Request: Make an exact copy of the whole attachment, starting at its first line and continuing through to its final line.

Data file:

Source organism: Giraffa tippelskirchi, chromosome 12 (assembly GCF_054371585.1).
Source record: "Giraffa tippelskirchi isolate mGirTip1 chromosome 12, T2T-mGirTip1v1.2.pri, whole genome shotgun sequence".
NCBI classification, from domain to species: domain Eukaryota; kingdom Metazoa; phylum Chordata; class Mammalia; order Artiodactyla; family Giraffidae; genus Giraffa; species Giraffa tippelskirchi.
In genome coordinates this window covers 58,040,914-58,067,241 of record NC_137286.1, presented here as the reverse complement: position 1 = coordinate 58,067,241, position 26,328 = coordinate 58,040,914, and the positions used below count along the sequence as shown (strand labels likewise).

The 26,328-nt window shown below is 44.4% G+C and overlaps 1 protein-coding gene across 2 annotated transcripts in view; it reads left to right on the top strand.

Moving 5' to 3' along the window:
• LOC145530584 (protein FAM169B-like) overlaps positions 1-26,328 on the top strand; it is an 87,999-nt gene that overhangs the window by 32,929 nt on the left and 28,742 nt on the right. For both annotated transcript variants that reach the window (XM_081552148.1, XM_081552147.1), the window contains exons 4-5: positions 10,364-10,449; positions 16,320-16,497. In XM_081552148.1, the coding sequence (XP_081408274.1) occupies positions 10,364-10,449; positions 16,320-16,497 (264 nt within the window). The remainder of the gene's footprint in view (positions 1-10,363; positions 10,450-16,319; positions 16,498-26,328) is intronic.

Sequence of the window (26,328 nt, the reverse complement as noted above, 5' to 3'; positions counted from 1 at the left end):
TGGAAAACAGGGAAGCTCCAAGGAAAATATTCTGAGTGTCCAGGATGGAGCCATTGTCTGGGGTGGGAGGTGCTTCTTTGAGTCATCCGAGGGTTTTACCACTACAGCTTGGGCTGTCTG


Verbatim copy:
Source organism: Giraffa tippelskirchi, chromosome 12 (assembly GCF_054371585.1).
Source record: "Giraffa tippelskirchi isolate mGirTip1 chromosome 12, T2T-mGirTip1v1.2.pri, whole genome shotgun sequence".
NCBI classification, from domain to species: domain Eukaryota; kingdom Metazoa; phylum Chordata; class Mammalia; order Artiodactyla; family Giraffidae; genus Giraffa; species Giraffa tippelskirchi.
In genome coordinates this window covers 58,040,914-58,067,241 of record NC_137286.1, presented here as the reverse complement: position 1 = coordinate 58,067,241, position 26,328 = coordinate 58,040,914, and the positions used below count along the sequence as shown (strand labels likewise).

The 26,328-nt window shown below is 44.4% G+C and overlaps 1 protein-coding gene across 2 annotated transcripts in view; it reads left to right on the top strand.

Moving 5' to 3' along the window:
• LOC145530584 (protein FAM169B-like) overlaps positions 1-26,328 on the top strand; it is an 87,999-nt gene that overhangs the window by 32,929 nt on the left and 28,742 nt on the right. For both annotated transcript variants that reach the window (XM_081552148.1, XM_081552147.1), the window contains exons 4-5: positions 10,364-10,449; positions 16,320-16,497. In XM_081552148.1, the coding sequence (XP_081408274.1) occupies positions 10,364-10,449; positions 16,320-16,497 (264 nt within the window). The remainder of the gene's footprint in view (positions 1-10,363; positions 10,450-16,319; positions 16,498-26,328) is intronic.

Sequence of the window (26,328 nt, the reverse complement as noted above, 5' to 3'; positions counted from 1 at the left end):
TGGAAAACAGGGAAGCTCCAAGGAAAATATTCTGAGTGTCCAGGATGGAGCCATTGTCTGGGGTGGGAGGTGCTTCTTTGAGTCATCCGAGGGTTTTACCACTACAGCTTGGGCTGTCTG